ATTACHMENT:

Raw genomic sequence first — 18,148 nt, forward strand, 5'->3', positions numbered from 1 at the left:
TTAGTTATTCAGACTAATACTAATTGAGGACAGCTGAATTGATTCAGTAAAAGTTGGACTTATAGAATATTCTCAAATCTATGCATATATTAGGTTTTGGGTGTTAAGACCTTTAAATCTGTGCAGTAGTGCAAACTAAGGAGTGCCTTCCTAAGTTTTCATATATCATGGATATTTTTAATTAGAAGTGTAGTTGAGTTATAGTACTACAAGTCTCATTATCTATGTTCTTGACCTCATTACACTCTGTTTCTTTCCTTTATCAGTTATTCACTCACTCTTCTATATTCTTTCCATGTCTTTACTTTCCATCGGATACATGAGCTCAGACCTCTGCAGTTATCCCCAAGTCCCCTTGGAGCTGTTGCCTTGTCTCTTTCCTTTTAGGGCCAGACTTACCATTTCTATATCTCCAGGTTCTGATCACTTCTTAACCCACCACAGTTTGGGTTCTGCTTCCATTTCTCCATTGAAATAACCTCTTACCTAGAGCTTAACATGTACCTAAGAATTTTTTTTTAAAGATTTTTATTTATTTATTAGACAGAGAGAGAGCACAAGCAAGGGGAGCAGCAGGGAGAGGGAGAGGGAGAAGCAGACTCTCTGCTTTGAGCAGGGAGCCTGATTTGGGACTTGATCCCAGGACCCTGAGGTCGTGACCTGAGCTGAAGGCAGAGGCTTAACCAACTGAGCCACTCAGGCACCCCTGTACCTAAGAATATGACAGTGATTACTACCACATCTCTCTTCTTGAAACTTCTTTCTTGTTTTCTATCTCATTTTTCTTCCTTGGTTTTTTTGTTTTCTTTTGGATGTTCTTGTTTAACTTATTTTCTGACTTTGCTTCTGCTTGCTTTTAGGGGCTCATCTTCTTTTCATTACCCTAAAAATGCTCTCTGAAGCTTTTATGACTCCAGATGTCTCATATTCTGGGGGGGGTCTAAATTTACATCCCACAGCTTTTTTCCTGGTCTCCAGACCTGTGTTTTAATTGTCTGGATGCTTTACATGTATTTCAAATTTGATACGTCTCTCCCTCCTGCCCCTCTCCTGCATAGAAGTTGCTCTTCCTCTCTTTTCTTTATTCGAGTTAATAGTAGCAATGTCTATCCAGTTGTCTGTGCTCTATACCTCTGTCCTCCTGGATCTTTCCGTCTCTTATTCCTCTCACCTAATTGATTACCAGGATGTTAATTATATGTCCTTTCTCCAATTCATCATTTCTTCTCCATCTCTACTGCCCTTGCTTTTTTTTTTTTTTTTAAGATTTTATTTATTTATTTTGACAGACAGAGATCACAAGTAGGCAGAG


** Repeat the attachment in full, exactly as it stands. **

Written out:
Raw genomic sequence first — 18,148 nt, forward strand, 5'->3', positions numbered from 1 at the left:
TTAGTTATTCAGACTAATACTAATTGAGGACAGCTGAATTGATTCAGTAAAAGTTGGACTTATAGAATATTCTCAAATCTATGCATATATTAGGTTTTGGGTGTTAAGACCTTTAAATCTGTGCAGTAGTGCAAACTAAGGAGTGCCTTCCTAAGTTTTCATATATCATGGATATTTTTAATTAGAAGTGTAGTTGAGTTATAGTACTACAAGTCTCATTATCTATGTTCTTGACCTCATTACACTCTGTTTCTTTCCTTTATCAGTTATTCACTCACTCTTCTATATTCTTTCCATGTCTTTACTTTCCATCGGATACATGAGCTCAGACCTCTGCAGTTATCCCCAAGTCCCCTTGGAGCTGTTGCCTTGTCTCTTTCCTTTTAGGGCCAGACTTACCATTTCTATATCTCCAGGTTCTGATCACTTCTTAACCCACCACAGTTTGGGTTCTGCTTCCATTTCTCCATTGAAATAACCTCTTACCTAGAGCTTAACATGTACCTAAGAATTTTTTTTTAAAGATTTTTATTTATTTATTAGACAGAGAGAGAGCACAAGCAAGGGGAGCAGCAGGGAGAGGGAGAGGGAGAAGCAGACTCTCTGCTTTGAGCAGGGAGCCTGATTTGGGACTTGATCCCAGGACCCTGAGGTCGTGACCTGAGCTGAAGGCAGAGGCTTAACCAACTGAGCCACTCAGGCACCCCTGTACCTAAGAATATGACAGTGATTACTACCACATCTCTCTTCTTGAAACTTCTTTCTTGTTTTCTATCTCATTTTTCTTCCTTGGTTTTTTTGTTTTCTTTTGGATGTTCTTGTTTAACTTATTTTCTGACTTTGCTTCTGCTTGCTTTTAGGGGCTCATCTTCTTTTCATTACCCTAAAAATGCTCTCTGAAGCTTTTATGACTCCAGATGTCTCATATTCTGGGGGGGGTCTAAATTTACATCCCACAGCTTTTTTCCTGGTCTCCAGACCTGTGTTTTAATTGTCTGGATGCTTTACATGTATTTCAAATTTGATACGTCTCTCCCTCCTGCCCCTCTCCTGCATAGAAGTTGCTCTTCCTCTCTTTTCTTTATTCGAGTTAATAGTAGCAATGTCTATCCAGTTGTCTGTGCTCTATACCTCTGTCCTCCTGGATCTTTCCGTCTCTTATTCCTCTCACCTAATTGATTACCAGGATGTTAATTATATGTCCTTTCTCCAATTCATCATTTCTTCTCCATCTCTACTGCCCTTGCTTTTTTTTTTTTTTTTAAGATTTTATTTATTTATTTTGACAGACAGAGATCACAAGTAGGCAGAG